Insurance agencies get acquired for many reasons. Often, an agency owner is ready to retire. In other cases, one agency may want access to another agency’s markets. Sometimes two agencies merge because together they have more market clout with insurers and prospective clients than they do separately. Occasionally, an agency in financial trouble will seek a buyer. Regardless of the reason, the acquiring agencies face many issues. Among them is one that can make or break the success of the merger: When and what to tell the agencies’ clients. When making those decisions, keep these guidelines in mind.
When to Notify
Sooner is better than later. Unless the buying agency is going to retain both the seller’s name and staff, a delay in notifying clients risks catching them by surprise. Clients who stumble across the news of the change while adding a car to an auto policy will not be pleased. Inform them no more than two to four weeks after the deal closes. It might be a good idea to give key clients the news earlier than that, perhaps even before the closing in certain situations.
Who Should Notify
Ideally, both the selling and buying agencies should communicate with the seller’s clients. If the contract prohibits the seller from contacting the clients separately, send a letter signed by both agencies. If the contract allows, an alternative is an initial letter from the seller, followed by a letter or phone call from the buyer.
Identify those commercial and high-value personal clients and then strategize with the seller on how best to tell them about the change in ownership. Rather than sending a letter, the buyer may want to call key clients or pay them a personal visit. Paying a personal visit can go a long way in preventing attrition of these key accounts.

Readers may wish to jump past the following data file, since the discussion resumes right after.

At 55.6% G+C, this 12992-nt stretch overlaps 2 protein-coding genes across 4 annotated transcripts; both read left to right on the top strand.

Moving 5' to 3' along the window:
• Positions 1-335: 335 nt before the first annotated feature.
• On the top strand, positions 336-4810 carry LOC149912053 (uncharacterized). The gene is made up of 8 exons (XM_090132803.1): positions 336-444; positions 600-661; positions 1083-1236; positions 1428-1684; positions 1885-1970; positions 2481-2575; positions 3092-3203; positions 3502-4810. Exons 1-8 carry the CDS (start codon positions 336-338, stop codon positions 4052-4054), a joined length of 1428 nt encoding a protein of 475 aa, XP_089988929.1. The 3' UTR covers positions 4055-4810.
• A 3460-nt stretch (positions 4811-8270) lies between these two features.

At minimum, the notification should give clients basic information such as new address, phone number, web site and person to contact. It’s always best to use the term “merger” rather than “acquisition.” Consider publishing a newsletter with the merger as the main topic. Personalize it by including staff photos and articles about the local community and insurance issues. Emphasize to clients how the merger will benefit them. Talk about new products and services that the agency will be able to offer. Assure them that the change does not require any action on their part. It’s probably best to send the notification via regular mail. Sending out an email has its issues for an important notifications like this. This includes not having all email addresses, also some may not receive it or open the email.
Beware giving too much information. Clients want to know how the change will affect them. Most of them are probably not interested in the specific details of the deal. Tell them instead about the positive changes that will occur.
Involvement of the Seller
State clearly what the future involvement of the sellers will be, whether they are stepping away from the business or staying on. Whichever the case may be, keep the message positive. Clients will need reassurance that they are in good hands, whoever will be handling their business.
If there will be material changes over time, avoid telling clients about all of them at once. Give them time to adjust to the merger, then reveal changes as they are scheduled to occur.
It is inevitable that clients who have done business with one agency for years will feel unsettled by a merger. If both agencies handle the notification process properly, they can hold onto most of those clients and set the stage for future growth.
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